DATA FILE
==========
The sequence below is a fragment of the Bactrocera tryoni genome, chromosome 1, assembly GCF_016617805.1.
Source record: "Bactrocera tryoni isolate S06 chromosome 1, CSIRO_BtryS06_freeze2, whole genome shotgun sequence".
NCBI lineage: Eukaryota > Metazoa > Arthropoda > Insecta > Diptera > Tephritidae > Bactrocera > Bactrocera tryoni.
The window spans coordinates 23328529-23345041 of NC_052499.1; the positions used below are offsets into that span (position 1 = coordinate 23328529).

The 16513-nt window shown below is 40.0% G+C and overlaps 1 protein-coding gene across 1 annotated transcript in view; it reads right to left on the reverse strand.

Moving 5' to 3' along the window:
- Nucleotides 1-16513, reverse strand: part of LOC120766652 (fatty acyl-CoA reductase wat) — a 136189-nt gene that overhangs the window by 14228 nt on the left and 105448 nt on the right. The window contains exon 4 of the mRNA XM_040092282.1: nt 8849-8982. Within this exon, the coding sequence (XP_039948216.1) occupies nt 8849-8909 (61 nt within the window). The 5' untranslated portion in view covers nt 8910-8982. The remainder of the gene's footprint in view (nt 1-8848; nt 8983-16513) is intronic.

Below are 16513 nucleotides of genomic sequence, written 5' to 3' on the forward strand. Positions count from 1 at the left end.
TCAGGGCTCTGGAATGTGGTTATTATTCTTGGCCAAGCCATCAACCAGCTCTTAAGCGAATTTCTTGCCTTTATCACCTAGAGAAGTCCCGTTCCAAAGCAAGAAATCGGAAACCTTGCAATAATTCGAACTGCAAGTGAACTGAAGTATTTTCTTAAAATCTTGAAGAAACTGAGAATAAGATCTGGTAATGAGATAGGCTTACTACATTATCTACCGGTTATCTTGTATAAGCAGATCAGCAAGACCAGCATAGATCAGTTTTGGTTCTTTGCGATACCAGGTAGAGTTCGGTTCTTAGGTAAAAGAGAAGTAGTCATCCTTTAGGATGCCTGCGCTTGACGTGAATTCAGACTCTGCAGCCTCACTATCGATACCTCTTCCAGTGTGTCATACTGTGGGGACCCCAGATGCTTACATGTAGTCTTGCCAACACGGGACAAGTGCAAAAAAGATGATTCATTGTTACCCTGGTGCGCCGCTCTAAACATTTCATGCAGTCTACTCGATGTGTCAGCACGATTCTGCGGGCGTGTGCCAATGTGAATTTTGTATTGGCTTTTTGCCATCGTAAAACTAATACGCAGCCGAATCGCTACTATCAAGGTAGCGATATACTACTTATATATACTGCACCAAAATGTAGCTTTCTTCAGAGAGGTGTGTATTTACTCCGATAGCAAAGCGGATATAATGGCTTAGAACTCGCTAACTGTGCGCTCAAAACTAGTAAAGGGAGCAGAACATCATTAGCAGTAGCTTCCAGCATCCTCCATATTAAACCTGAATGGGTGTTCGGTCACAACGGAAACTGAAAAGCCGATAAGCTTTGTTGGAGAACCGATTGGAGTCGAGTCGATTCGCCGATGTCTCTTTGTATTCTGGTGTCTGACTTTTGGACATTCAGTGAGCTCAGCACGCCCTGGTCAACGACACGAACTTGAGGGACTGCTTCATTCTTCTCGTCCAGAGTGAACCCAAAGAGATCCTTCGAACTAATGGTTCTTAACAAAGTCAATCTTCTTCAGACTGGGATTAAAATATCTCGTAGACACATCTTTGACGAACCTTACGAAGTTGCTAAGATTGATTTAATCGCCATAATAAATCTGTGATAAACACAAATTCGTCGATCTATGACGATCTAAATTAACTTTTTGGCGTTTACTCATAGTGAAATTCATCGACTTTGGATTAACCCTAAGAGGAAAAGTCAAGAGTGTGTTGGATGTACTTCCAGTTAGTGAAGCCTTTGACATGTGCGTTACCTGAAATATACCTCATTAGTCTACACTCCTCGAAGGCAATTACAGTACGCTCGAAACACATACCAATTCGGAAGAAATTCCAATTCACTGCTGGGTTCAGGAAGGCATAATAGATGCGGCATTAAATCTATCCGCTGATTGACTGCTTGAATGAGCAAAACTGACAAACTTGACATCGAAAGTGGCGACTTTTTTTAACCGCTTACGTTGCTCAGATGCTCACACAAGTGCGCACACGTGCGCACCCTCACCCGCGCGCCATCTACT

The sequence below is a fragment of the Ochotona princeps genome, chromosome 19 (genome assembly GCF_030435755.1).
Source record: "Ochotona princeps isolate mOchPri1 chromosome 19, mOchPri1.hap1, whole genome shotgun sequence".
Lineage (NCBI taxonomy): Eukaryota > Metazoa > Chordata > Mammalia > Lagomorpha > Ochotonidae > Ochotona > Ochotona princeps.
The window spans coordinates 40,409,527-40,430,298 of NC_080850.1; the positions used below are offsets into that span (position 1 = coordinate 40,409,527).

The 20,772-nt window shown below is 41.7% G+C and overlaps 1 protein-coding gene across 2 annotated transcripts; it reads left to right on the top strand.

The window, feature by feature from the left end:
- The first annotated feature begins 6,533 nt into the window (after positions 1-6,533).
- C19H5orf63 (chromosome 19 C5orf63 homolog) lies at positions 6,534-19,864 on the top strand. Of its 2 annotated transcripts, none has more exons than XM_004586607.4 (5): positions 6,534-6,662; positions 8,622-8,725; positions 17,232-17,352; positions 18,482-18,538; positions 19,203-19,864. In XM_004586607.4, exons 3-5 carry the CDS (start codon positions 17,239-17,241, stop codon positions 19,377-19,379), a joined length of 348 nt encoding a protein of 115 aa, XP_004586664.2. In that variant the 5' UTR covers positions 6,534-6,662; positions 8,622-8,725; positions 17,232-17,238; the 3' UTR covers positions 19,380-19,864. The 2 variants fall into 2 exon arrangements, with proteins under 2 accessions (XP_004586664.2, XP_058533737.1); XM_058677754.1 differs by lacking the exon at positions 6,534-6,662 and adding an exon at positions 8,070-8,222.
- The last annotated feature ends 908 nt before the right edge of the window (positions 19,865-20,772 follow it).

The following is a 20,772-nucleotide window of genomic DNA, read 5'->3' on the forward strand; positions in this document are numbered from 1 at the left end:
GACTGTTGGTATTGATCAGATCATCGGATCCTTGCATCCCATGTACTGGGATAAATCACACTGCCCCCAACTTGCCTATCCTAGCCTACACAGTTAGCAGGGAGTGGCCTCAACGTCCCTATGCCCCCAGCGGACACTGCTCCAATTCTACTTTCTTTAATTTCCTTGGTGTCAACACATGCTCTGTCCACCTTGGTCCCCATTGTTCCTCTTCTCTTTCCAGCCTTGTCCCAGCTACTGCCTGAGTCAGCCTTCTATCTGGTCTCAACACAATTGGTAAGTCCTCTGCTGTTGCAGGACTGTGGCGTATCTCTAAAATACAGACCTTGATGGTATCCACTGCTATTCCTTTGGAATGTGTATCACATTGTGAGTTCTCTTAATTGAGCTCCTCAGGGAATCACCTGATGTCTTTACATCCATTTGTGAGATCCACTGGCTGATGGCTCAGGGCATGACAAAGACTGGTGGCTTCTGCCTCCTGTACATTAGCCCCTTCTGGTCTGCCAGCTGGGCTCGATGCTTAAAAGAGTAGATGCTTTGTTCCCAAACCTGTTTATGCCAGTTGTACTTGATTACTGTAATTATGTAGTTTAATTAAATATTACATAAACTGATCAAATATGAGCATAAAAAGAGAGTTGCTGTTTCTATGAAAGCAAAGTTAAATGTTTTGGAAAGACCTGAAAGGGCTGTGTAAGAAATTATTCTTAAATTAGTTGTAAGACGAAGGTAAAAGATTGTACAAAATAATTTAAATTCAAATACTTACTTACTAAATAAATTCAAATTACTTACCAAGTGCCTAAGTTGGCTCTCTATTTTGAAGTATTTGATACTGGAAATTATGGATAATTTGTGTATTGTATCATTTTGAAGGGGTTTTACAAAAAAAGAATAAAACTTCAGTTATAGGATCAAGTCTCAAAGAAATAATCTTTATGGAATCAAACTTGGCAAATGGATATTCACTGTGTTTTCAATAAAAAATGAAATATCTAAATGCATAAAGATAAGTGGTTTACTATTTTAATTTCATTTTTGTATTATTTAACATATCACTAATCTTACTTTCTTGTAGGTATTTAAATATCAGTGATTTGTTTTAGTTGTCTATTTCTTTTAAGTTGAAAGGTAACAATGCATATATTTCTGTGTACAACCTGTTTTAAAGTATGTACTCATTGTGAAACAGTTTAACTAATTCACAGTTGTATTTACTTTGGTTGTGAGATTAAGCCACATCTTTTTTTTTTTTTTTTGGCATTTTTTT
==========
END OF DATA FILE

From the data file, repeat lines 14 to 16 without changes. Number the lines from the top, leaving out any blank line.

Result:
The 20,772-nt window shown below is 41.7% G+C and overlaps 1 protein-coding gene across 2 annotated transcripts; it reads left to right on the top strand.

The window, feature by feature from the left end:
- The first annotated feature begins 6,533 nt into the window (after positions 1-6,533).